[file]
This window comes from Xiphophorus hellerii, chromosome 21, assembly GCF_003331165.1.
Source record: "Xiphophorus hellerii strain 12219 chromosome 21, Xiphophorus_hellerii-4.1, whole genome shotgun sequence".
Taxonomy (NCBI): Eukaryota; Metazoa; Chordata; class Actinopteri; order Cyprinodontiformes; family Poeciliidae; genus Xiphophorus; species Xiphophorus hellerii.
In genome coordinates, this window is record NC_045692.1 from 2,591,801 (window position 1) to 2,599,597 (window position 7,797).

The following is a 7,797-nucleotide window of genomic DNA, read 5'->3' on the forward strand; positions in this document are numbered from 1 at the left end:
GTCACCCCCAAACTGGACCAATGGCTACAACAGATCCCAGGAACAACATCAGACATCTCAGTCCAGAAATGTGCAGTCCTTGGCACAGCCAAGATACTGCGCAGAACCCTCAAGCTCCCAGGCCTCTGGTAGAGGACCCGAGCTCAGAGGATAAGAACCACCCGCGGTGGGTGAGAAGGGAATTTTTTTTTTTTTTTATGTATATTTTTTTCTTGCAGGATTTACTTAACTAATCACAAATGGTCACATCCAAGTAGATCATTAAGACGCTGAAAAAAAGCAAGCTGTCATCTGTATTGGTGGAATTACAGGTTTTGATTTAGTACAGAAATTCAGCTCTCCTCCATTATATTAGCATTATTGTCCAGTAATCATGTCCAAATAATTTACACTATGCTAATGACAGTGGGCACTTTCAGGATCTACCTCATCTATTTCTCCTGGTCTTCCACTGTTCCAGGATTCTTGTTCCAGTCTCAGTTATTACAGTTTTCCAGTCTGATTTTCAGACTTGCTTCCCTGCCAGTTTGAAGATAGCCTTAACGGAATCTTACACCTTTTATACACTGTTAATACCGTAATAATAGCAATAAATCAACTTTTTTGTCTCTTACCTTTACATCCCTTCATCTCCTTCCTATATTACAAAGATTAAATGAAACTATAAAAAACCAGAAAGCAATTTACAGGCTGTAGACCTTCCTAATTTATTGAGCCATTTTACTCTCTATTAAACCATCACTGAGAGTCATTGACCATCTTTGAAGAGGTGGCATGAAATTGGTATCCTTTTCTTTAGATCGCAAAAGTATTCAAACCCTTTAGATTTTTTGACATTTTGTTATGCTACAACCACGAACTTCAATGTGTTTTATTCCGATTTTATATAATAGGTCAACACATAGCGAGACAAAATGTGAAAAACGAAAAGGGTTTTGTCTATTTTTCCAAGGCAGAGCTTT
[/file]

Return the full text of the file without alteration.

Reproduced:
This window comes from Xiphophorus hellerii, chromosome 21, assembly GCF_003331165.1.
Source record: "Xiphophorus hellerii strain 12219 chromosome 21, Xiphophorus_hellerii-4.1, whole genome shotgun sequence".
Taxonomy (NCBI): Eukaryota; Metazoa; Chordata; class Actinopteri; order Cyprinodontiformes; family Poeciliidae; genus Xiphophorus; species Xiphophorus hellerii.
In genome coordinates, this window is record NC_045692.1 from 2,591,801 (window position 1) to 2,599,597 (window position 7,797).

The following is a 7,797-nucleotide window of genomic DNA, read 5'->3' on the forward strand; positions in this document are numbered from 1 at the left end:
GTCACCCCCAAACTGGACCAATGGCTACAACAGATCCCAGGAACAACATCAGACATCTCAGTCCAGAAATGTGCAGTCCTTGGCACAGCCAAGATACTGCGCAGAACCCTCAAGCTCCCAGGCCTCTGGTAGAGGACCCGAGCTCAGAGGATAAGAACCACCCGCGGTGGGTGAGAAGGGAATTTTTTTTTTTTTTTATGTATATTTTTTTCTTGCAGGATTTACTTAACTAATCACAAATGGTCACATCCAAGTAGATCATTAAGACGCTGAAAAAAAGCAAGCTGTCATCTGTATTGGTGGAATTACAGGTTTTGATTTAGTACAGAAATTCAGCTCTCCTCCATTATATTAGCATTATTGTCCAGTAATCATGTCCAAATAATTTACACTATGCTAATGACAGTGGGCACTTTCAGGATCTACCTCATCTATTTCTCCTGGTCTTCCACTGTTCCAGGATTCTTGTTCCAGTCTCAGTTATTACAGTTTTCCAGTCTGATTTTCAGACTTGCTTCCCTGCCAGTTTGAAGATAGCCTTAACGGAATCTTACACCTTTTATACACTGTTAATACCGTAATAATAGCAATAAATCAACTTTTTTGTCTCTTACCTTTACATCCCTTCATCTCCTTCCTATATTACAAAGATTAAATGAAACTATAAAAAACCAGAAAGCAATTTACAGGCTGTAGACCTTCCTAATTTATTGAGCCATTTTACTCTCTATTAAACCATCACTGAGAGTCATTGACCATCTTTGAAGAGGTGGCATGAAATTGGTATCCTTTTCTTTAGATCGCAAAAGTATTCAAACCCTTTAGATTTTTTGACATTTTGTTATGCTACAACCACGAACTTCAATGTGTTTTATTCCGATTTTATATAATAGGTCAACACATAGCGAGACAAAATGTGAAAAACGAAAAGGGTTTTGTCTATTTTTCCAAGGCAGAGCTTT